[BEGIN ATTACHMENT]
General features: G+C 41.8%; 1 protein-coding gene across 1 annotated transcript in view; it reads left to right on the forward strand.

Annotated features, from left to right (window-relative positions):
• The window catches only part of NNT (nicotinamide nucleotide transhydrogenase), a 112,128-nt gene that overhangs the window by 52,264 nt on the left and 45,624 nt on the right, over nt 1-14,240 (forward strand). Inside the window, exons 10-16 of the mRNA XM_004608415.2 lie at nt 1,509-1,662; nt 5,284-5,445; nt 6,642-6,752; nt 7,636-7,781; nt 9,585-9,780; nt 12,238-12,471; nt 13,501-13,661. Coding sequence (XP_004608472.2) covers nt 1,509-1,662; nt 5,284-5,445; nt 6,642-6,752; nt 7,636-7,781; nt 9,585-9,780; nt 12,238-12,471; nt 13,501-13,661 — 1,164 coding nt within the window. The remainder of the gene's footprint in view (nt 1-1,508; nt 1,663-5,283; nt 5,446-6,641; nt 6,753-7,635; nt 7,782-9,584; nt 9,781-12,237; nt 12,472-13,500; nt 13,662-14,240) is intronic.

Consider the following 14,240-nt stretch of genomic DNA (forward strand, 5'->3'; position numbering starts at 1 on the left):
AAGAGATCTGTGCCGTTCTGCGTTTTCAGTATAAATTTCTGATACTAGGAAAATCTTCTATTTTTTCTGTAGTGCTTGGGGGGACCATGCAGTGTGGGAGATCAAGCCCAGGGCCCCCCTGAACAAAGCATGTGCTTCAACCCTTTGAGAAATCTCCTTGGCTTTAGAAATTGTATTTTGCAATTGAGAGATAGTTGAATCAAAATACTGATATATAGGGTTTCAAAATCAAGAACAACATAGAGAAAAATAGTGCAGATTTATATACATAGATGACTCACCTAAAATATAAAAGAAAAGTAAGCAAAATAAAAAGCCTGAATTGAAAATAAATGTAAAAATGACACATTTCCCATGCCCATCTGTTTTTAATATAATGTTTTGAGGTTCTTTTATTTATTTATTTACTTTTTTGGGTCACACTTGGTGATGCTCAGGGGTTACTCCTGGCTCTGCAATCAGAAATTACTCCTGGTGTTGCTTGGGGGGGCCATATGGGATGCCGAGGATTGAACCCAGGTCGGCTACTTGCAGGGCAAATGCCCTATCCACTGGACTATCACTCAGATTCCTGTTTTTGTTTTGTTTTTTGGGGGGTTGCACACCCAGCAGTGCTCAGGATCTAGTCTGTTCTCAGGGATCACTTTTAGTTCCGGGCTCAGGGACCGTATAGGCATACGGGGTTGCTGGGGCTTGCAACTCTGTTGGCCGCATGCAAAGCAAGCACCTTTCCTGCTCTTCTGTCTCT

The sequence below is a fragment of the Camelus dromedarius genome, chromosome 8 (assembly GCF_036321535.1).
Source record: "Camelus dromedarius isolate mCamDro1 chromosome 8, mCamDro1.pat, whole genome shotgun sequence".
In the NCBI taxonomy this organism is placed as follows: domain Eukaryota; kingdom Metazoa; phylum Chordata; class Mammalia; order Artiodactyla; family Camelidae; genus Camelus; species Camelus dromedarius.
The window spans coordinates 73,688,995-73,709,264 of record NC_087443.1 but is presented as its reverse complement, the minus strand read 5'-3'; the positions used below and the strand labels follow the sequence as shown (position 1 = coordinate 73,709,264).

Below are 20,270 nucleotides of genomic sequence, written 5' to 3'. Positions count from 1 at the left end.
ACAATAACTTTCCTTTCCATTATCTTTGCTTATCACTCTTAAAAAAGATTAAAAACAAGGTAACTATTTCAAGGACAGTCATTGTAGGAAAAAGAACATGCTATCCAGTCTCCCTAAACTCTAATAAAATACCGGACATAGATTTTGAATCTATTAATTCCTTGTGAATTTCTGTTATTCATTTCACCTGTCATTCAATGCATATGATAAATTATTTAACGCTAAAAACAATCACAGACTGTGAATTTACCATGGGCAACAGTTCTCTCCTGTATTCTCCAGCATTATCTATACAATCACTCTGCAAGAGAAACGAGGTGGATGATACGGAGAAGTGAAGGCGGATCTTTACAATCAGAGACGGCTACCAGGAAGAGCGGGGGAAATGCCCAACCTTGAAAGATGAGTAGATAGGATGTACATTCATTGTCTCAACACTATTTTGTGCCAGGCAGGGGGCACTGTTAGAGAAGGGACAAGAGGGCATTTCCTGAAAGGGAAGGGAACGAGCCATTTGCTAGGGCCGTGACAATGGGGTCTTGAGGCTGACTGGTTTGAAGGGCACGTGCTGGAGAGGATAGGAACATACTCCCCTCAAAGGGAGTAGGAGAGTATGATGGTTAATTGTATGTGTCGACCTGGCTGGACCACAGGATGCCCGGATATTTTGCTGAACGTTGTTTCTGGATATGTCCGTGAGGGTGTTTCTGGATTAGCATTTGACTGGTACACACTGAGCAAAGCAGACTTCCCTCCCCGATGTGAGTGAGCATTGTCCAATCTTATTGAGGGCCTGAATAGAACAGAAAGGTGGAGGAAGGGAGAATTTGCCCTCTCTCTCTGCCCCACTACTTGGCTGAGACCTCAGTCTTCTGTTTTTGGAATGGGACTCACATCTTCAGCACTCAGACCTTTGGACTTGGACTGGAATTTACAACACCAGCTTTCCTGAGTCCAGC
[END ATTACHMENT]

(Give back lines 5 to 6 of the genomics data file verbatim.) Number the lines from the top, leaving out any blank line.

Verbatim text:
AAGAGATCTGTGCCGTTCTGCGTTTTCAGTATAAATTTCTGATACTAGGAAAATCTTCTATTTTTTCTGTAGTGCTTGGGGGGACCATGCAGTGTGGGAGATCAAGCCCAGGGCCCCCCTGAACAAAGCATGTGCTTCAACCCTTTGAGAAATCTCCTTGGCTTTAGAAATTGTATTTTGCAATTGAGAGATAGTTGAATCAAAATACTGATATATAGGGTTTCAAAATCAAGAACAACATAGAGAAAAATAGTGCAGATTTATATACATAGATGACTCACCTAAAATATAAAAGAAAAGTAAGCAAAATAAAAAGCCTGAATTGAAAATAAATGTAAAAATGACACATTTCCCATGCCCATCTGTTTTTAATATAATGTTTTGAGGTTCTTTTATTTATTTATTTACTTTTTTGGGTCACACTTGGTGATGCTCAGGGGTTACTCCTGGCTCTGCAATCAGAAATTACTCCTGGTGTTGCTTGGGGGGGCCATATGGGATGCCGAGGATTGAACCCAGGTCGGCTACTTGCAGGGCAAATGCCCTATCCACTGGACTATCACTCAGATTCCTGTTTTTGTTTTGTTTTTTGGGGGGTTGCACACCCAGCAGTGCTCAGGATCTAGTCTGTTCTCAGGGATCACTTTTAGTTCCGGGCTCAGGGACCGTATAGGCATACGGGGTTGCTGGGGCTTGCAACTCTGTTGGCCGCATGCAAAGCAAGCACCTTTCCTGCTCTTCTGTCTCT

The sequence below is a fragment of the Camelus dromedarius genome, chromosome 8 (assembly GCF_036321535.1).